Building strength within a community of Syrian refugees
Raised tensions and widespread devastation mark the end of the ninth year of crisis in Syria. While a ceasefire has been called, the recent conflict in Idlib caused catastrophic human suffering and created an unprecedented level of need.
Nearly one million people have been forced to flee to the border, the majority of whom have been displaced several times already. Nearly 170,000 people are currently facing winter conditions without shelter or reliable heating. Get the facts about the Syria crisis ▸
For the people who have already fled Syria, their journeys continue. A ramshackle cinder block structure in Lebanon serves as housing for refugee families. Here, a group of women regularly meet to support each other and strengthen their resolve to make a better future for themselves and their families.
Suzanne, 33, leads the group.
Suzanne is a coach for a Mercy Corps program designed to help families in struggling refugee communities in Lebanon. In the group, she creates a safe space for Syrian women to share their challenges and learn the skills to cope, with advice on managing behavioral issues and helping their children navigate the changes affecting their lives.
There’s a lot to talk about.
“There is a big problem of unemployment, and therefore poverty … They have the responsibilities of cooking, cleaning, taking care of the children, and also sometimes working from home,” Suzanne says.
“Let's not forget the pressures that these women have sometimes will take a toll on their children,” Suzanne adds. “These sessions are also basically a place where they can let out their stress, talk, and open their hearts because most of the time they don't have the space to do that.”
And Suzanne would know, because she is also a mother — and a Syrian refugee.
Adjusting to refugee life
Suzanne and her family were living in Daraa in 2011, the site of the first protests of the Arab Spring in Syria. She remembers shelling and armed men going house-to-house. She also remembers how scared her four young children were.
When it became too dangerous to send the children to school, they knew they had to flee. She and her family left for Lebanon, where distant relatives living in and around Beirut could help them find shelter. The family was in the first wave of refugees from Syria, and it was unclear how to set up a life in this new country.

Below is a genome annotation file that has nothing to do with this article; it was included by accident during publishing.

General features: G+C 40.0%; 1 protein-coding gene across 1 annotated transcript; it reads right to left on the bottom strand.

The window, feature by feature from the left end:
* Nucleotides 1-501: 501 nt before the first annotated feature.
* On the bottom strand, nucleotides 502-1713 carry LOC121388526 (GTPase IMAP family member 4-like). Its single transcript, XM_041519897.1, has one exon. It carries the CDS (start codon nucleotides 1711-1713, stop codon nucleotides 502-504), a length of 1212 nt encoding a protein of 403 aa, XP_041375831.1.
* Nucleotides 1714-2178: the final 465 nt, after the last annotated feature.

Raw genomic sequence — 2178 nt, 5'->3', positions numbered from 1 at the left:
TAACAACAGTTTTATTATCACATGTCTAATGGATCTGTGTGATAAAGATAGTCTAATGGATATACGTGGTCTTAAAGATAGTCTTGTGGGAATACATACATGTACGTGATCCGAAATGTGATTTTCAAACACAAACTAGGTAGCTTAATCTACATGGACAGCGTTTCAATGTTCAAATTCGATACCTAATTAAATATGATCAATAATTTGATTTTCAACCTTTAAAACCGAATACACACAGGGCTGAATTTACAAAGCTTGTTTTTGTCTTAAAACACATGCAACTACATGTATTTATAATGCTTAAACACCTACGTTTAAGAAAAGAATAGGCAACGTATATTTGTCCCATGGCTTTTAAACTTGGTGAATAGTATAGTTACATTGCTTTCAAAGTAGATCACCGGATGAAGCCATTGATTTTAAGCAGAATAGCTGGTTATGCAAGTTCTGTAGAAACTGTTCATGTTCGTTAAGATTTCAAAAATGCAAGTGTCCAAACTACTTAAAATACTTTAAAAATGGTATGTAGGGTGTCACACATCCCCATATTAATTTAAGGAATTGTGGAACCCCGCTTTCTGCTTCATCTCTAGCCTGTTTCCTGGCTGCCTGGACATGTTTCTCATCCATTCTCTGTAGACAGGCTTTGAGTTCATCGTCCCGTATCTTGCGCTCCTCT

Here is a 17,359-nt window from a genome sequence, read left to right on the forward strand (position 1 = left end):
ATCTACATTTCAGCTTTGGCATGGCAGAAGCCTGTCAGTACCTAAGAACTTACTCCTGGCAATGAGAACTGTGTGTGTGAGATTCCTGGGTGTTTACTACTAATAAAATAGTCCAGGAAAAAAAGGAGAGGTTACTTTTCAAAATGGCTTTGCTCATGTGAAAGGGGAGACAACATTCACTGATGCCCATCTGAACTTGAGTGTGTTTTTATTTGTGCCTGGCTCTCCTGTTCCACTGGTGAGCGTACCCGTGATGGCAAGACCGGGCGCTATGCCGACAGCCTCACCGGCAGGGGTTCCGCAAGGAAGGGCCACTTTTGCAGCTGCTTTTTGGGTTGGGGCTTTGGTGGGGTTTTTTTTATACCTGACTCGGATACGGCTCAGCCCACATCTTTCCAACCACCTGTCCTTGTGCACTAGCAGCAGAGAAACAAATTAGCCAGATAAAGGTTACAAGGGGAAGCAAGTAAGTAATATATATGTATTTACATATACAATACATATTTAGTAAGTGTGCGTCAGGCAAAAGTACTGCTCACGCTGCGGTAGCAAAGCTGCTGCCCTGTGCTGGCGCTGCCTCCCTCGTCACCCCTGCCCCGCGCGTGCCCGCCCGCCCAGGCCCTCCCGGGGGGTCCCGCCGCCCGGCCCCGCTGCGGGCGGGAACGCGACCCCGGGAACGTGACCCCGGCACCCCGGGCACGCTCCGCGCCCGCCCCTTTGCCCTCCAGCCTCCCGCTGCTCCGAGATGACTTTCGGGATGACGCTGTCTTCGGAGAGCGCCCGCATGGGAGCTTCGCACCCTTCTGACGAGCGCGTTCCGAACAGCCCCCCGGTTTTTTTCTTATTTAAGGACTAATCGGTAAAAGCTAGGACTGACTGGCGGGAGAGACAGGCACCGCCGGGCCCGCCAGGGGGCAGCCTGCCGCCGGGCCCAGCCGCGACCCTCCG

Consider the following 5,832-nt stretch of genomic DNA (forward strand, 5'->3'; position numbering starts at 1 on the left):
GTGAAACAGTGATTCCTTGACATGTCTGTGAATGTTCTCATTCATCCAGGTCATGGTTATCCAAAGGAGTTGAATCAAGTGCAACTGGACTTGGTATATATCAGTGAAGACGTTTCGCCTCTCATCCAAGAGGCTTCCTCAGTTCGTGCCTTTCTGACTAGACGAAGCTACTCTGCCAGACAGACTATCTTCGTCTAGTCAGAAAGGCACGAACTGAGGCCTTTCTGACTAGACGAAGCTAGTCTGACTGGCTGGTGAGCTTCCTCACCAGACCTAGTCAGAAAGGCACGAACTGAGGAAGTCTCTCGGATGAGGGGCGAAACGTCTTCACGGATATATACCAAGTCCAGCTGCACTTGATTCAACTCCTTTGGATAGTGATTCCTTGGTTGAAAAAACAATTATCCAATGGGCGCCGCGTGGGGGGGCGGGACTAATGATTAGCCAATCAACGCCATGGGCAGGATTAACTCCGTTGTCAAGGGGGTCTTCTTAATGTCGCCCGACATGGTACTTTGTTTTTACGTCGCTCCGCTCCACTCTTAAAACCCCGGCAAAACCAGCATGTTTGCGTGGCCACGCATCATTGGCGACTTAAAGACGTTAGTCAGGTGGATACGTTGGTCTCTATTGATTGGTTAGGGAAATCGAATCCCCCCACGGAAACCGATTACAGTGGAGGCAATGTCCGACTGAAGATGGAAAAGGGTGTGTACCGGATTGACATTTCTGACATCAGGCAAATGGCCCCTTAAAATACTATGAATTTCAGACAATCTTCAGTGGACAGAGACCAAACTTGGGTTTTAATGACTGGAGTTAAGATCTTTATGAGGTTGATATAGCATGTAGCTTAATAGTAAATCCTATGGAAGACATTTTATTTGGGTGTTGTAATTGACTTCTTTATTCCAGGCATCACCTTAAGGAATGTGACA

The transition was difficult for the children. Rayan, 11 at the time, had always been an A student. In Lebanon, she struggled because of the new curriculum. Lessons were taught not only in Arabic, but in French, which she didn’t speak. Additionally, she had missed almost a year of school as the family moved around Syria and Lebanon.
Suzanne says Rayan would cry in frustration at times, “because she couldn't understand. I told her, ‘If you want to learn French, even though it's hard, you can do it. Nothing is impossible, you just have to work a bit harder to achieve what you want.’”
Suzanne knows about child development and how to communicate with children from when she was a kindergarten teacher in Syria. Unable to teach in Lebanon, she started helping a neighbor with her two disabled children.
Leaders of a local organization that partners with Mercy Corps got to know Suzanne through her work with those two girls. They recommended her as a coach for the women’s groups.
Why investing in changemakers makes sense
These days in the settlement, Suzanne teaches the mothers about positive parenting. In their next meeting, the group will focus on issues families with older children face, such as child labor, gender-based violence, and early marriage.
Mercy Corps works in 35 villages here, giving nearly 40,000 kids and parents information and activities that help them build the strength to overcome the challenges of displacement, trauma and poverty.
We help refugees and displaced people in more than 20 countries around the world, including Lebanon. Our work helps refugees meet a variety of their urgent needs for food, clean water and hygiene and build the foundation for a stronger future.
Mercy Corps does this by learning who the changemakers are in each community and starting there. Changemakers like Suzanne.
As Suzanne learned more about positive parenting from our curriculum, her own parenting style changed — and her children started behaving for the better. “When I give these sessions, the women are taking them very, very positively and I feel like they're going to start implementing them.” Suzanne says. “I know it's going to make a difference, because it made a difference with my children as well.”
Today, Suzanne and her family are able to rent a small apartment. Rayan studies for the national exam all students in Lebanon take before they enter high school. She and her siblings are back at the top of their classes.
Suzanne says finances are tight for her family, and she can’t afford to give her kids many of the things they want. But she tells her children they are lucky compared to so many.
“We are here in Lebanon, and we rent a house. Some children are still stuck in Syria. Some are living in settlements. Some children lost family members.”
Every refugee struggles with loss. In a war as cruel as Syria’s, for every horrible story, there’s someone who has it worse. But among the women in the informal settlements, Suzanne knows she can be a symbol that life can also be better.
More than that, she can guide them there.